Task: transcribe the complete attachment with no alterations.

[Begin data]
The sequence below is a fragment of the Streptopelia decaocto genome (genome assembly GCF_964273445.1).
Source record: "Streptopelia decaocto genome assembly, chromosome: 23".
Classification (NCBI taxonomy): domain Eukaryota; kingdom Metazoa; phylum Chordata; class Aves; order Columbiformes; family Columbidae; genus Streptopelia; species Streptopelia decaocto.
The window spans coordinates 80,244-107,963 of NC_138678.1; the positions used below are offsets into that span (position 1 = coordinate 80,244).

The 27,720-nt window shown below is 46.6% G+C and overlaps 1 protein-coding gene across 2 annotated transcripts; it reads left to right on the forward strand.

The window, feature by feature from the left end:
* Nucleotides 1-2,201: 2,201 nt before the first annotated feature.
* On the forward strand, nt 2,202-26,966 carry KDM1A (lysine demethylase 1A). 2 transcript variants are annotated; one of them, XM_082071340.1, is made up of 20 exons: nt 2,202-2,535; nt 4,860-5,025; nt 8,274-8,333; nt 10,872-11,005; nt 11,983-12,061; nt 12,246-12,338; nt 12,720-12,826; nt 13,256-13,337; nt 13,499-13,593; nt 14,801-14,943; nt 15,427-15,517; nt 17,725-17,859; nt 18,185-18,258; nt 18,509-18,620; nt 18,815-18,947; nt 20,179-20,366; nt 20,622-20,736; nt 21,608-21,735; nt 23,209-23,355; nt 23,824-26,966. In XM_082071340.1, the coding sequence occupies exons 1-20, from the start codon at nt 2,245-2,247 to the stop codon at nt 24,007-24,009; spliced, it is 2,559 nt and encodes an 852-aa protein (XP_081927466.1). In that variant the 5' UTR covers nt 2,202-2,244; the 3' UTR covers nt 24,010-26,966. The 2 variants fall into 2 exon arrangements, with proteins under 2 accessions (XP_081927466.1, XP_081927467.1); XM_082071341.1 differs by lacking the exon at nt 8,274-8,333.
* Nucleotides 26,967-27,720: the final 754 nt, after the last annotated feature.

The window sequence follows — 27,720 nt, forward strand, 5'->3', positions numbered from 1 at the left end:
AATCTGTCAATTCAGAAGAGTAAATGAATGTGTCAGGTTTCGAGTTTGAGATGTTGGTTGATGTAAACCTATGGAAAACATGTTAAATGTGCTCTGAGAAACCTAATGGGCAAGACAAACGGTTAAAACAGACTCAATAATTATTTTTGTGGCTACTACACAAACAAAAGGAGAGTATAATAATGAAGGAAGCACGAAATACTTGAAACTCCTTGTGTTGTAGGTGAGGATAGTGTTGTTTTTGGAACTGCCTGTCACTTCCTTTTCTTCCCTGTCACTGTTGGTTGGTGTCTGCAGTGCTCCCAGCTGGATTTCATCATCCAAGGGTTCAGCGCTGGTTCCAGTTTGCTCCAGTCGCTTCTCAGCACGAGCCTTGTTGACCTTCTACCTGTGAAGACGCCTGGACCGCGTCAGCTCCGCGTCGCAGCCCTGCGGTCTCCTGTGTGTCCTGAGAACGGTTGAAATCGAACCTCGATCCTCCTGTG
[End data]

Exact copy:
The sequence below is a fragment of the Streptopelia decaocto genome (genome assembly GCF_964273445.1).
Source record: "Streptopelia decaocto genome assembly, chromosome: 23".
Classification (NCBI taxonomy): domain Eukaryota; kingdom Metazoa; phylum Chordata; class Aves; order Columbiformes; family Columbidae; genus Streptopelia; species Streptopelia decaocto.
The window spans coordinates 80,244-107,963 of NC_138678.1; the positions used below are offsets into that span (position 1 = coordinate 80,244).

The 27,720-nt window shown below is 46.6% G+C and overlaps 1 protein-coding gene across 2 annotated transcripts; it reads left to right on the forward strand.

The window, feature by feature from the left end:
* Nucleotides 1-2,201: 2,201 nt before the first annotated feature.
* On the forward strand, nt 2,202-26,966 carry KDM1A (lysine demethylase 1A). 2 transcript variants are annotated; one of them, XM_082071340.1, is made up of 20 exons: nt 2,202-2,535; nt 4,860-5,025; nt 8,274-8,333; nt 10,872-11,005; nt 11,983-12,061; nt 12,246-12,338; nt 12,720-12,826; nt 13,256-13,337; nt 13,499-13,593; nt 14,801-14,943; nt 15,427-15,517; nt 17,725-17,859; nt 18,185-18,258; nt 18,509-18,620; nt 18,815-18,947; nt 20,179-20,366; nt 20,622-20,736; nt 21,608-21,735; nt 23,209-23,355; nt 23,824-26,966. In XM_082071340.1, the coding sequence occupies exons 1-20, from the start codon at nt 2,245-2,247 to the stop codon at nt 24,007-24,009; spliced, it is 2,559 nt and encodes an 852-aa protein (XP_081927466.1). In that variant the 5' UTR covers nt 2,202-2,244; the 3' UTR covers nt 24,010-26,966. The 2 variants fall into 2 exon arrangements, with proteins under 2 accessions (XP_081927466.1, XP_081927467.1); XM_082071341.1 differs by lacking the exon at nt 8,274-8,333.
* Nucleotides 26,967-27,720: the final 754 nt, after the last annotated feature.

The window sequence follows — 27,720 nt, forward strand, 5'->3', positions numbered from 1 at the left end:
AATCTGTCAATTCAGAAGAGTAAATGAATGTGTCAGGTTTCGAGTTTGAGATGTTGGTTGATGTAAACCTATGGAAAACATGTTAAATGTGCTCTGAGAAACCTAATGGGCAAGACAAACGGTTAAAACAGACTCAATAATTATTTTTGTGGCTACTACACAAACAAAAGGAGAGTATAATAATGAAGGAAGCACGAAATACTTGAAACTCCTTGTGTTGTAGGTGAGGATAGTGTTGTTTTTGGAACTGCCTGTCACTTCCTTTTCTTCCCTGTCACTGTTGGTTGGTGTCTGCAGTGCTCCCAGCTGGATTTCATCATCCAAGGGTTCAGCGCTGGTTCCAGTTTGCTCCAGTCGCTTCTCAGCACGAGCCTTGTTGACCTTCTACCTGTGAAGACGCCTGGACCGCGTCAGCTCCGCGTCGCAGCCCTGCGGTCTCCTGTGTGTCCTGAGAACGGTTGAAATCGAACCTCGATCCTCCTGTG